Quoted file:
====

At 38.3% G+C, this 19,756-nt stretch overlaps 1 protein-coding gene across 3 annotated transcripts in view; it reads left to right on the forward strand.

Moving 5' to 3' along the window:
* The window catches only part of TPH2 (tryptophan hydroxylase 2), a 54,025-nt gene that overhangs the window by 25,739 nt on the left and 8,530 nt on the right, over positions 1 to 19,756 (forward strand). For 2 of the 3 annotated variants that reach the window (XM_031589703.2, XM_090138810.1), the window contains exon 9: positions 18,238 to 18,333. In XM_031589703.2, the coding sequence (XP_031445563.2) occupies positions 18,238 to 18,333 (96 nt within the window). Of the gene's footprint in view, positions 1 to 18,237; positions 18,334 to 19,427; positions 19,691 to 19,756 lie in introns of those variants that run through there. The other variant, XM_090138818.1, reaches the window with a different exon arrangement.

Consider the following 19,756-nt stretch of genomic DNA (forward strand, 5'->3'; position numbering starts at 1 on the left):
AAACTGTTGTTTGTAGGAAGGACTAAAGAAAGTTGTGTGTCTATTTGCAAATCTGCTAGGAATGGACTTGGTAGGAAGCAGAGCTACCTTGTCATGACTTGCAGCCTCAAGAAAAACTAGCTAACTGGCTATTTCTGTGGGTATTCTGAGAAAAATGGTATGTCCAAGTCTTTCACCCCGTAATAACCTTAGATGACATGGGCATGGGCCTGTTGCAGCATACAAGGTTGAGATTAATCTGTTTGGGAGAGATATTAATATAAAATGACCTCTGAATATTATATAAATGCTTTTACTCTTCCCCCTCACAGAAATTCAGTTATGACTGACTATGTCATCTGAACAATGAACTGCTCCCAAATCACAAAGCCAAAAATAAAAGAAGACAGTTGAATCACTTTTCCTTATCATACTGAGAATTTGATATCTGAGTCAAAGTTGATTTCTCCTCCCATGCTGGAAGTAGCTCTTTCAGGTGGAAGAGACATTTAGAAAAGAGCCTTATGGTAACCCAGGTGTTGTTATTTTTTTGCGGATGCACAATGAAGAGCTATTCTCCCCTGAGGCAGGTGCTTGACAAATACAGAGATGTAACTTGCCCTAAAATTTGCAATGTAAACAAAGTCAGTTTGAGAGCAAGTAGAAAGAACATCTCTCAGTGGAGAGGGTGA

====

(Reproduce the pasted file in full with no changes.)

At 38.3% G+C, this 19,756-nt stretch overlaps 1 protein-coding gene across 3 annotated transcripts in view; it reads left to right on the forward strand.

Moving 5' to 3' along the window:
* The window catches only part of TPH2 (tryptophan hydroxylase 2), a 54,025-nt gene that overhangs the window by 25,739 nt on the left and 8,530 nt on the right, over positions 1 to 19,756 (forward strand). For 2 of the 3 annotated variants that reach the window (XM_031589703.2, XM_090138810.1), the window contains exon 9: positions 18,238 to 18,333. In XM_031589703.2, the coding sequence (XP_031445563.2) occupies positions 18,238 to 18,333 (96 nt within the window). Of the gene's footprint in view, positions 1 to 18,237; positions 18,334 to 19,427; positions 19,691 to 19,756 lie in introns of those variants that run through there. The other variant, XM_090138818.1, reaches the window with a different exon arrangement.

Consider the following 19,756-nt stretch of genomic DNA (forward strand, 5'->3'; position numbering starts at 1 on the left):
AAACTGTTGTTTGTAGGAAGGACTAAAGAAAGTTGTGTGTCTATTTGCAAATCTGCTAGGAATGGACTTGGTAGGAAGCAGAGCTACCTTGTCATGACTTGCAGCCTCAAGAAAAACTAGCTAACTGGCTATTTCTGTGGGTATTCTGAGAAAAATGGTATGTCCAAGTCTTTCACCCCGTAATAACCTTAGATGACATGGGCATGGGCCTGTTGCAGCATACAAGGTTGAGATTAATCTGTTTGGGAGAGATATTAATATAAAATGACCTCTGAATATTATATAAATGCTTTTACTCTTCCCCCTCACAGAAATTCAGTTATGACTGACTATGTCATCTGAACAATGAACTGCTCCCAAATCACAAAGCCAAAAATAAAAGAAGACAGTTGAATCACTTTTCCTTATCATACTGAGAATTTGATATCTGAGTCAAAGTTGATTTCTCCTCCCATGCTGGAAGTAGCTCTTTCAGGTGGAAGAGACATTTAGAAAAGAGCCTTATGGTAACCCAGGTGTTGTTATTTTTTTGCGGATGCACAATGAAGAGCTATTCTCCCCTGAGGCAGGTGCTTGACAAATACAGAGATGTAACTTGCCCTAAAATTTGCAATGTAAACAAAGTCAGTTTGAGAGCAAGTAGAAAGAACATCTCTCAGTGGAGAGGGTGA